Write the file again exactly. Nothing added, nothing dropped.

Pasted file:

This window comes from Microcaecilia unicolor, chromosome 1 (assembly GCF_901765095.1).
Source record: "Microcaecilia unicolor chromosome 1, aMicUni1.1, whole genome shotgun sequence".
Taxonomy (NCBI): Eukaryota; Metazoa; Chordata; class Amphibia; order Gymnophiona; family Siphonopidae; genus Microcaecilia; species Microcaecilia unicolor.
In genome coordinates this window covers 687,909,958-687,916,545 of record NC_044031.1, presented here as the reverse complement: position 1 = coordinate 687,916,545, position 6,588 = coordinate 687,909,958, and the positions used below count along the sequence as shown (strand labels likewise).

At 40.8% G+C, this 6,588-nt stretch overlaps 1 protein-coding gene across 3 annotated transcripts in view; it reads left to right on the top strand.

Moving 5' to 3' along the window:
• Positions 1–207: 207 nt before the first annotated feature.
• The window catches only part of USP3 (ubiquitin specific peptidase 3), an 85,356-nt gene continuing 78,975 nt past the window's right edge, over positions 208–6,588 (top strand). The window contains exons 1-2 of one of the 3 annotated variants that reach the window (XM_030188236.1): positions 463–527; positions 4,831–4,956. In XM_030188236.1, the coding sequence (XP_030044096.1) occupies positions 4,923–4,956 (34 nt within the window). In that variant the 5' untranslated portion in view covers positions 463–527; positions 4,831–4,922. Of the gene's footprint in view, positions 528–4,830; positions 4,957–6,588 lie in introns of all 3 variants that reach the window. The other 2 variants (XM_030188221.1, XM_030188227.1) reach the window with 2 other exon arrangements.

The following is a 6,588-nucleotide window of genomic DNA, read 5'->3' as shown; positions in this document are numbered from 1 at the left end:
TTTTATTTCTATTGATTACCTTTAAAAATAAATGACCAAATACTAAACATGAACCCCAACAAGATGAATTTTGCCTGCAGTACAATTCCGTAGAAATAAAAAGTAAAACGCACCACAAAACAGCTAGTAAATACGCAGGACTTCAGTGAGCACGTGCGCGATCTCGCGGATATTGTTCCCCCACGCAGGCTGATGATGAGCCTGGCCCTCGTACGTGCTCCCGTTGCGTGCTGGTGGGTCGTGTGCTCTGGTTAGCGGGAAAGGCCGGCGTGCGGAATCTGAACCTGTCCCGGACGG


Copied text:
This window comes from Microcaecilia unicolor, chromosome 1 (assembly GCF_901765095.1).
Source record: "Microcaecilia unicolor chromosome 1, aMicUni1.1, whole genome shotgun sequence".
Taxonomy (NCBI): Eukaryota; Metazoa; Chordata; class Amphibia; order Gymnophiona; family Siphonopidae; genus Microcaecilia; species Microcaecilia unicolor.
In genome coordinates this window covers 687,909,958-687,916,545 of record NC_044031.1, presented here as the reverse complement: position 1 = coordinate 687,916,545, position 6,588 = coordinate 687,909,958, and the positions used below count along the sequence as shown (strand labels likewise).

At 40.8% G+C, this 6,588-nt stretch overlaps 1 protein-coding gene across 3 annotated transcripts in view; it reads left to right on the top strand.

Moving 5' to 3' along the window:
• Positions 1–207: 207 nt before the first annotated feature.
• The window catches only part of USP3 (ubiquitin specific peptidase 3), an 85,356-nt gene continuing 78,975 nt past the window's right edge, over positions 208–6,588 (top strand). The window contains exons 1-2 of one of the 3 annotated variants that reach the window (XM_030188236.1): positions 463–527; positions 4,831–4,956. In XM_030188236.1, the coding sequence (XP_030044096.1) occupies positions 4,923–4,956 (34 nt within the window). In that variant the 5' untranslated portion in view covers positions 463–527; positions 4,831–4,922. Of the gene's footprint in view, positions 528–4,830; positions 4,957–6,588 lie in introns of all 3 variants that reach the window. The other 2 variants (XM_030188221.1, XM_030188227.1) reach the window with 2 other exon arrangements.

The following is a 6,588-nucleotide window of genomic DNA, read 5'->3' as shown; positions in this document are numbered from 1 at the left end:
TTTTATTTCTATTGATTACCTTTAAAAATAAATGACCAAATACTAAACATGAACCCCAACAAGATGAATTTTGCCTGCAGTACAATTCCGTAGAAATAAAAAGTAAAACGCACCACAAAACAGCTAGTAAATACGCAGGACTTCAGTGAGCACGTGCGCGATCTCGCGGATATTGTTCCCCCACGCAGGCTGATGATGAGCCTGGCCCTCGTACGTGCTCCCGTTGCGTGCTGGTGGGTCGTGTGCTCTGGTTAGCGGGAAAGGCCGGCGTGCGGAATCTGAACCTGTCCCGGACGG